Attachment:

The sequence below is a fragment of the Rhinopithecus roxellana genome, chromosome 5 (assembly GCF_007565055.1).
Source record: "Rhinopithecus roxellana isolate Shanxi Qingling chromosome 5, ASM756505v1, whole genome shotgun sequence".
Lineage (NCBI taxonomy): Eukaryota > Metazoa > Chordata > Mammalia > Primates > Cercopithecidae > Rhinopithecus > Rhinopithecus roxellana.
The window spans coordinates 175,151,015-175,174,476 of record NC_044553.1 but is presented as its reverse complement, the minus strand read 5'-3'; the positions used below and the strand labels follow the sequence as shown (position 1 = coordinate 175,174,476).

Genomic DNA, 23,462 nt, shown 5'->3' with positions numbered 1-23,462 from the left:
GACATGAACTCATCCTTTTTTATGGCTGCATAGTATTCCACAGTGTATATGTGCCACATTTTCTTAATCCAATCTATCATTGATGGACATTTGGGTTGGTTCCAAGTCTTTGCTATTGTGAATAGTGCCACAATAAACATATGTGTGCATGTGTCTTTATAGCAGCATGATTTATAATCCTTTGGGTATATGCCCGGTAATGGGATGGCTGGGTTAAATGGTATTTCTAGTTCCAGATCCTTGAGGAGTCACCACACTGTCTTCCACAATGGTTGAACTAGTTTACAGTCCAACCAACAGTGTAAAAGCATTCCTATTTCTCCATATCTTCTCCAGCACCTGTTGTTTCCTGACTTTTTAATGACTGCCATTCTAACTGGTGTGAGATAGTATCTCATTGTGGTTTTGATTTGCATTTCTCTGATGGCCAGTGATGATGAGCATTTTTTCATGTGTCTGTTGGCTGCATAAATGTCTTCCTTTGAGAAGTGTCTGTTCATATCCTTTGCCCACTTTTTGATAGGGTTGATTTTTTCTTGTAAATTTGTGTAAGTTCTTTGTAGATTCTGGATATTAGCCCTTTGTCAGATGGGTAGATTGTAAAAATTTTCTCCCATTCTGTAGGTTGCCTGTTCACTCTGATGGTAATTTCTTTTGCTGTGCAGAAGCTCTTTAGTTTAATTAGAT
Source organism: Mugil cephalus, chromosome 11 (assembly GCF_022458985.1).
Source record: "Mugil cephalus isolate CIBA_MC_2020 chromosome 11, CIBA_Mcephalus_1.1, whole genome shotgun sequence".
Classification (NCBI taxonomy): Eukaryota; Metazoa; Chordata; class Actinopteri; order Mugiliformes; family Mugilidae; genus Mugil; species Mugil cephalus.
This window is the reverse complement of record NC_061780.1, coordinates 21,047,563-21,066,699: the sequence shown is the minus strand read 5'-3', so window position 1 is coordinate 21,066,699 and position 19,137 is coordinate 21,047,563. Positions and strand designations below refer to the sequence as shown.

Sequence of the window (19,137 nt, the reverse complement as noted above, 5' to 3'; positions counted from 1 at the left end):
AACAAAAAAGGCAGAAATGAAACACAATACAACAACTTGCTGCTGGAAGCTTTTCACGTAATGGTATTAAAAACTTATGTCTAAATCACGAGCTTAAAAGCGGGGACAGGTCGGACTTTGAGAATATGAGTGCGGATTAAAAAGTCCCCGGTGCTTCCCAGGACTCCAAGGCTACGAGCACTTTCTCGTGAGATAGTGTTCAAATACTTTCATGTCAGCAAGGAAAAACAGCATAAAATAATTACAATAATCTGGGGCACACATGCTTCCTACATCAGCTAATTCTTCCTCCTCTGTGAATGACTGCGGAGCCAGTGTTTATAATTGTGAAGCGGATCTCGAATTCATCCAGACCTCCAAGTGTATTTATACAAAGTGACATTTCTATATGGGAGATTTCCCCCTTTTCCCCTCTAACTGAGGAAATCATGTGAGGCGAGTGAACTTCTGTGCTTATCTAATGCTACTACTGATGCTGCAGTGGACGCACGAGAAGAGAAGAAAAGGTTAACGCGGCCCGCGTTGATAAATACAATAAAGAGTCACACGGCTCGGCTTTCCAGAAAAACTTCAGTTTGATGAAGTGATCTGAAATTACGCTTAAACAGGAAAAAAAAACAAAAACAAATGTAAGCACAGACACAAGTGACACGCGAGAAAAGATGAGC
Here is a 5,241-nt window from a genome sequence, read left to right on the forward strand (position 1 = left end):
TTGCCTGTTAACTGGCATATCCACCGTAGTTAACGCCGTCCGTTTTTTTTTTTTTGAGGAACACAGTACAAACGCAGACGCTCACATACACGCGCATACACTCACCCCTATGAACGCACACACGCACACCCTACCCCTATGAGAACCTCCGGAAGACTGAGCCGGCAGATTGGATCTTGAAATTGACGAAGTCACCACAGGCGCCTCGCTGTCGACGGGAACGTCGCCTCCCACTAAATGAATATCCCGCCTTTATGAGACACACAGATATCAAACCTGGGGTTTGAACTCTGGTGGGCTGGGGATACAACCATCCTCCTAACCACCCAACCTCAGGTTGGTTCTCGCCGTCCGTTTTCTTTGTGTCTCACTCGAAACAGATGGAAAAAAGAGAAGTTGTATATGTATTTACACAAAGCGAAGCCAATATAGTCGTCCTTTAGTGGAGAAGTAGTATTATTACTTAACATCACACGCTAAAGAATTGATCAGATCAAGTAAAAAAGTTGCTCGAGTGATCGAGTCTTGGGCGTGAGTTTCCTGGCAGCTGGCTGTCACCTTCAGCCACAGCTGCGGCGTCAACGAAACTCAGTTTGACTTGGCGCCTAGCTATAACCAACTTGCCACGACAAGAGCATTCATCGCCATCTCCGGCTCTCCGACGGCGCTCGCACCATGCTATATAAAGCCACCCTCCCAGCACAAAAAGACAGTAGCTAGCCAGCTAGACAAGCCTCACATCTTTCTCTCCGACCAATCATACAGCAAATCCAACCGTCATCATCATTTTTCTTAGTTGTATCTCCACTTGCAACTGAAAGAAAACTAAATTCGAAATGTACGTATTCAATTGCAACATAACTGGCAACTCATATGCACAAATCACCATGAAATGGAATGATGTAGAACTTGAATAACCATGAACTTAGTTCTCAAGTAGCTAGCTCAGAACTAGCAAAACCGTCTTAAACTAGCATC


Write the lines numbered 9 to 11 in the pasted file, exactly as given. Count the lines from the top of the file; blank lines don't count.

Classification (NCBI taxonomy): Eukaryota; Metazoa; Chordata; class Actinopteri; order Mugiliformes; family Mugilidae; genus Mugil; species Mugil cephalus.
This window is the reverse complement of record NC_061780.1, coordinates 21,047,563-21,066,699: the sequence shown is the minus strand read 5'-3', so window position 1 is coordinate 21,066,699 and position 19,137 is coordinate 21,047,563. Positions and strand designations below refer to the sequence as shown.

Sequence of the window (19,137 nt, the reverse complement as noted above, 5' to 3'; positions counted from 1 at the left end):